April 30th, 2009
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Categories: Tough Stuff

After a divorce, the possibility for remarriage exists. Adoptive parents who divorce are most definitely allowed to fall in love and get remarried. Birth parents are allowed the same chance and choice whether they divorced their birth child’s other biological parent or someone else that their child has gotten to know via an open adoption relationship. While the adults are the ones responsible for making the decisions, those decisions can affect others, even those involved in adoption. So, how do you handle all of this?

If one or both of your child’s adoptive parents will be remarrying, you may have some fears. Will the new (step)parent like you? Will they respect your place in your child’s life? And, most importantly, will they like your child? Will they treat your child properly? This is actually one scenario in which a properly working open adoption can be of benefit to all parties. Why?

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You can get answers to these questions. I encourage you to spend some time with your child’s new (step)parent to be. Ask questions. Tell your story. Be prepared to answer questions as well. It will also benefit the lot of you if you can talk with your child’s (adoptive) parent who is remarrying to figure out where the new (step)parent stands on issues like openness, visits and the like.

It’s also important for you to realize or remember that planning any wedding, big or small, takes a lot of time, energy and money. If your child’s (adoptive) parent and new (step)parent seem too busy right now, it’s because they are. Don’t worry. The honeymoon period will end, I promise, and they will remember that you are an important part of their child’s life and, as such, their lives.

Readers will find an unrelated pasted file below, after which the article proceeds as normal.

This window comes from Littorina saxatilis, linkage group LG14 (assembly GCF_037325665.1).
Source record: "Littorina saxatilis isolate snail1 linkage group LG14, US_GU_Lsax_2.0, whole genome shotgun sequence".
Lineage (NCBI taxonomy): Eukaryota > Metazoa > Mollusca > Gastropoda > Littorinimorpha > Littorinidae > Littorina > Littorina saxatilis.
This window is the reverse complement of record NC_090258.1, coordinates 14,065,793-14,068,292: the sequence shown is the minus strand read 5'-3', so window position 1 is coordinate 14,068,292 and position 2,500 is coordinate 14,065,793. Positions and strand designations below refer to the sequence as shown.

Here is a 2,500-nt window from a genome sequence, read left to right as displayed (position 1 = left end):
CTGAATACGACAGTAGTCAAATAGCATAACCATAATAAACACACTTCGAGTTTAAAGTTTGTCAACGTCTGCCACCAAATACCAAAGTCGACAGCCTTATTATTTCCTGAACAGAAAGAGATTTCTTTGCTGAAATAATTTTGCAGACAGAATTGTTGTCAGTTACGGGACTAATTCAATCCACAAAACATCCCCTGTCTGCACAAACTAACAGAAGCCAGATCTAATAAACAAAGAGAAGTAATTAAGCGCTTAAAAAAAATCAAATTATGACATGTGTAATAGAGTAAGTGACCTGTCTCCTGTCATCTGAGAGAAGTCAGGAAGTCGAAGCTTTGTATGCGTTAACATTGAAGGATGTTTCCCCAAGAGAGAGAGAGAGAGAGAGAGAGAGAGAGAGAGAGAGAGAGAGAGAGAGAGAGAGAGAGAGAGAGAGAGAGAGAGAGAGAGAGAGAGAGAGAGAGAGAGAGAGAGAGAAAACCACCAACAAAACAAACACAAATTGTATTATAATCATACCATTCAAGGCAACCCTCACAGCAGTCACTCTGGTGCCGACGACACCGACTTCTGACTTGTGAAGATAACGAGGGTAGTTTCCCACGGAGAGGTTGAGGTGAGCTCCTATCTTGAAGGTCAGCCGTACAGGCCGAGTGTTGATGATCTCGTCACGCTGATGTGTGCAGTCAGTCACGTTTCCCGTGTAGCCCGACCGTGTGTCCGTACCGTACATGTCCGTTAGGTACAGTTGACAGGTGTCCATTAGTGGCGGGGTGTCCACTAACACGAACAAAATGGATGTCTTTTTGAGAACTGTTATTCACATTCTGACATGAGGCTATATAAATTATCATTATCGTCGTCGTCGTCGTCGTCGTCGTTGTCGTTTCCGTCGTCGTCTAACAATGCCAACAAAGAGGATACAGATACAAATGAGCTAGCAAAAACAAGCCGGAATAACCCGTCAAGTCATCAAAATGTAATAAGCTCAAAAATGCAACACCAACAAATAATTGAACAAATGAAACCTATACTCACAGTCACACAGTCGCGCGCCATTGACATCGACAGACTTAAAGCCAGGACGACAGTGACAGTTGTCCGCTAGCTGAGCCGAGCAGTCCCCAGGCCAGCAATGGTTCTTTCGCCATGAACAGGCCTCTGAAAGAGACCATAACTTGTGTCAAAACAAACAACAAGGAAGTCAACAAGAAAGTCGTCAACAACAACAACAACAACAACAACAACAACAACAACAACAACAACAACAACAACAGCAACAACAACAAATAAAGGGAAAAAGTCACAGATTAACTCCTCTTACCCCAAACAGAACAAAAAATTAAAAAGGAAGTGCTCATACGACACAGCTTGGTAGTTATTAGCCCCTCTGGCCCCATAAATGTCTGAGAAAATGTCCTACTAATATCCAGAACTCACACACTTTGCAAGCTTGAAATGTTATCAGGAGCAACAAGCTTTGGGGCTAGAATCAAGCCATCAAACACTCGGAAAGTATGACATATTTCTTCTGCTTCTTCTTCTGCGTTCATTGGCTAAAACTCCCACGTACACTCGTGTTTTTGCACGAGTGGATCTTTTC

In this case, how your relinquished child is dealing with the changes in his/her life might worry you. However, this is not a case in which you can step in and ask questions that cross boundaries. The adoptive parent(s) and the new stepparent(s) are in charge of handling the emotional well-being of this issue. You can be supportive if questions are answered of you but, in the end, this is not your issue.

What might be your issue, however, is if you, as a birth parent, experience a divorce and remarriage. While some might think that it would only negatively affect your placed child if you divorced from his/her other biological parent, this is one issue that gets complicated with open adoptions. What do I mean? Say you marry someone who does not share DNA with your child but over the years your child has grown to know and love that person through open adoption visits. Then suddenly, that person is gone. This is, perhaps, more complicated than if you had been married their biological parent. Why? That person is now completely gone from their life, most likely forever. That can be a pretty hard pill to swallow especially if they shared a positive, loving relationship. So it figures that they might be somewhat nervous about a new person in their life! Someone they loved is gone and now they have to learn to love and trust someone new. As a birth parent, you don’t see each other everyday like they see their everyday mom and potential stepparents. You can see how that would be nerve-wracking.

So, what should you do? Just simply be the loving birth mother you have always been. Let your child’s adoptive parents that your phone, inbox and mailbox are open for any and every question that your child may come up with over the next few months. No question is off limits and you will answer each of them to the best of your ability. Depending on your child’s age, I’d be prepared for some anger but definitely for some harder questions.

In the end, these changes that your child is enduring can be difficult for all involved. A positive attitude and the support of those who surround your child can make all the difference.

Plus? Weddings are a cause for celebration! Don’t forget to celebrate!

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